Familial idiopathic basal ganglia calcification
Other Names for this Disease
- Bilateral striopallidodentate calcinosis
- Cerebral calcification nonarteriosclerotic idiopathic adult-onset
- Fahr disease, familial (formerly)
- Ferrocalcinosis, cerebrovascular
Your QuestionThe father of my children has been diagnosed with Fahr's disease. I am concerned for him and my children. I would like to learn more about this condition and how we might be able to help him.
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Questions on this page
- What is familial idiopathic basal ganglia calcification (FIBGC)?
- What causes familial idiopathic basal ganglia calcification [FIBGC]?
- How is familial idiopathic basal ganglia calcification (FIBGC) diagnosed?
- Is there genetic testing for familial idiopathic basal ganglia calcification even though the causative gene(s) are unknown?
- How can I find a genetics professional in my area?
- How might familial idiopathic basal ganglia calcification (FIBGC) be treated?
- What is the prognosis for familial idiopathic basal ganglia calcification (FIBGC)?
- Are there advocacy organizations and supportive resources available for individuals and families with familial idiopathic basal ganglia calcification?
1) visualization of bilateral (on both sides) calcification of the basal ganglia on neuroimaging
2) presence of progressive neurological dysfunction
3) absence of a metabolic, infectious, toxic, or traumatic cause
4) a family history consistent with autosomal dominant inheritance (a person must inherit one copy of the altered gene from one parent to have the condition).
Rarely, symptomatic individuals in families with FIBGC do not show calcification. Thus, in some instances, the diagnosis can be made in the absence of one (but not both) of the first two criteria, providing the remaining criteria are met.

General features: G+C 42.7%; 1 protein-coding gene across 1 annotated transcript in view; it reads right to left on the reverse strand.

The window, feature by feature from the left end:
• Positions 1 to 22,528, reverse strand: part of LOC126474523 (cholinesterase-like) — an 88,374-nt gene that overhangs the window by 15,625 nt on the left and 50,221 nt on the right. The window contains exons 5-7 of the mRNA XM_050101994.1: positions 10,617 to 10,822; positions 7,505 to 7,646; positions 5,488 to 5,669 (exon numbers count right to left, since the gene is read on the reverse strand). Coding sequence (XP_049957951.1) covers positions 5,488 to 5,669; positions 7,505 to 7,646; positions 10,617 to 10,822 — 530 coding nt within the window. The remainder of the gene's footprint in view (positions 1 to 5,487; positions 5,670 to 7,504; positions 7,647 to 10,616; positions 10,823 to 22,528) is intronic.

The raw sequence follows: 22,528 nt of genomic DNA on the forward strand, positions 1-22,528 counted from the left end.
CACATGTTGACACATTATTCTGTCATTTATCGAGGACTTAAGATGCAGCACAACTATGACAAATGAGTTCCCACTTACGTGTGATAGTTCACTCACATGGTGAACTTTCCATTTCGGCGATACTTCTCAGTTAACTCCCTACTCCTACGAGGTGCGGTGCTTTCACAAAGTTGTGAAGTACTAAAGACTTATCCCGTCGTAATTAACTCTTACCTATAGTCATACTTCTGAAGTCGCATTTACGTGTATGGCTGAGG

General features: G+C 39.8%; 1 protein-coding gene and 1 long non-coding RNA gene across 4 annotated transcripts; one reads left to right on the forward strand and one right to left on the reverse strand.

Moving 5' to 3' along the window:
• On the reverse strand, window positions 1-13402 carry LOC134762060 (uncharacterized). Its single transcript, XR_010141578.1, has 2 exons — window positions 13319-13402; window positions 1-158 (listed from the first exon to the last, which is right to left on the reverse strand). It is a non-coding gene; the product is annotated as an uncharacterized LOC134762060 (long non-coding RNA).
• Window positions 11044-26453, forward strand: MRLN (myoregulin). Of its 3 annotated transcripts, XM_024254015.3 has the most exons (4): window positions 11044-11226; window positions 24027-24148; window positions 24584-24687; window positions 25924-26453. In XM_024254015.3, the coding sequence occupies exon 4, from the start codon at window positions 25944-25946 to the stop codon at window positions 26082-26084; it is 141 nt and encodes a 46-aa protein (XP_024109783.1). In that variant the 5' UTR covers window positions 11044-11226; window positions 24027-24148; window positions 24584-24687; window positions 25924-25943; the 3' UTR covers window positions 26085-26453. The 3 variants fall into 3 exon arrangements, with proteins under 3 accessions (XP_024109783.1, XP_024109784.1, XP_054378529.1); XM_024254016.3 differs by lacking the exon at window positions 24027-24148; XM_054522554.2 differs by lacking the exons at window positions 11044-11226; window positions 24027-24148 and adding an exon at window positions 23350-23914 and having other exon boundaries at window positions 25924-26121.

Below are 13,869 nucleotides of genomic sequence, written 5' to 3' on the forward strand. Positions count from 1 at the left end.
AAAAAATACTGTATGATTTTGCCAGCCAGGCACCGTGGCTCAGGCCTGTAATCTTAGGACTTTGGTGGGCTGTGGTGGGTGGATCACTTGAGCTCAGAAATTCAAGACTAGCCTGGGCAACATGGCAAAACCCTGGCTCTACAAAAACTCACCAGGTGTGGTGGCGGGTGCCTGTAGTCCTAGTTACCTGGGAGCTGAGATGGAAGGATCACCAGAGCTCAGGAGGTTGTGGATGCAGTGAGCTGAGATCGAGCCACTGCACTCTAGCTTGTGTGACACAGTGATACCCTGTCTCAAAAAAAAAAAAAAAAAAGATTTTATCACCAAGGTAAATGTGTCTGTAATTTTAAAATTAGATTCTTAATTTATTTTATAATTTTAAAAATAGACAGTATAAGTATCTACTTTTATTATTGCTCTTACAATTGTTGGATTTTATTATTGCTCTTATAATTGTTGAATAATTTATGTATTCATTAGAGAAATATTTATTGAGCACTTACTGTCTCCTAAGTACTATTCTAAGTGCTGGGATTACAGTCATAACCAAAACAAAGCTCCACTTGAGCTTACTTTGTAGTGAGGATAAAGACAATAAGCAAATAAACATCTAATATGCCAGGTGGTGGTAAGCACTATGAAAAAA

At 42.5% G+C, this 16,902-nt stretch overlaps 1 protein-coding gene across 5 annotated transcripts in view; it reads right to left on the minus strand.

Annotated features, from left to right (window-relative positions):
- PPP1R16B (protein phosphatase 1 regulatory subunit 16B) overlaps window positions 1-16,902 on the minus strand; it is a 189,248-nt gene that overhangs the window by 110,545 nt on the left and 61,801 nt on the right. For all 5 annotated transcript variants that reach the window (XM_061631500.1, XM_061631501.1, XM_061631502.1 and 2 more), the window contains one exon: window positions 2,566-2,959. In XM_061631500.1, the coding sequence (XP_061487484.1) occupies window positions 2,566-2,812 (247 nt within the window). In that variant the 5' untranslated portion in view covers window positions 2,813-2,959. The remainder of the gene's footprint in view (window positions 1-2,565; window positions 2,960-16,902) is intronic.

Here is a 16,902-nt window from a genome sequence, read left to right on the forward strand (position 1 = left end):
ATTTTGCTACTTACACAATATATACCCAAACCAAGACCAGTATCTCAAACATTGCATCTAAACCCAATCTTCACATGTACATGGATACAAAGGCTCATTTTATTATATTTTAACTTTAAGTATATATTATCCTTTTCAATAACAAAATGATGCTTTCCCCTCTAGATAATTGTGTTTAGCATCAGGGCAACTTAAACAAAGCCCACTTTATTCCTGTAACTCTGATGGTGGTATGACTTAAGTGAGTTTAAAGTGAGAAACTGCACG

Genetics clinics are a source of information for individuals and families regarding genetic conditions, treatment, inheritance, and genetic risks to other family members. More information about genetic consultations is available from Genetics Home Reference. To find a genetics clinic, we recommend that you contact your primary healthcare provider for a referral.
The following online resources can help you find a genetics professional in your community:
- The National Society of Genetic Counselors provides a searchable directory of US and international genetic counseling services.
- The American College of Medical Genetics has a searchable database of US genetics clinics.
- The University of Kansas Medical Center provides a list of US and international genetic centers, clinics, and departments.
- The American Society of Human Genetics maintains a database of its members, which includes individuals who live outside of the United States. Visit the link to obtain a list of the geneticists in your country, some of whom may be researchers that do not provide medical care.
- Sobrido MJ, Coppola G, Oliveira J, Hopfer S, Geschwind DH. Familial Idiopathic Basal Ganglia Calcification. GeneReviews. June 27, 2013; http://www.ncbi.nlm.nih.gov/books/NBK1421/. Accessed 10/18/2013.
- Familial idiopathic basal ganglia calcification. Genetics Home Reference (GHR). February 2013; http://ghr.nlm.nih.gov/condition/familial-idiopathic-basal-ganglia-calcification. Accessed 10/18/2013.
- NINDS Fahr's Syndrome Information Page. National Institute of Neurological Disorders and Stroke (NINDS). February 13, 2007; http://www.ninds.nih.gov/disorders/fahrs/fahrs.htm. Accessed 9/18/2008.
- Sobrido MJ, Hopfer S, Geschwind DH. GeneReviews. September 20, 2007; http://www.ncbi.nlm.nih.gov/gtr/conditions/C0393590/. Accessed 9/18/2008.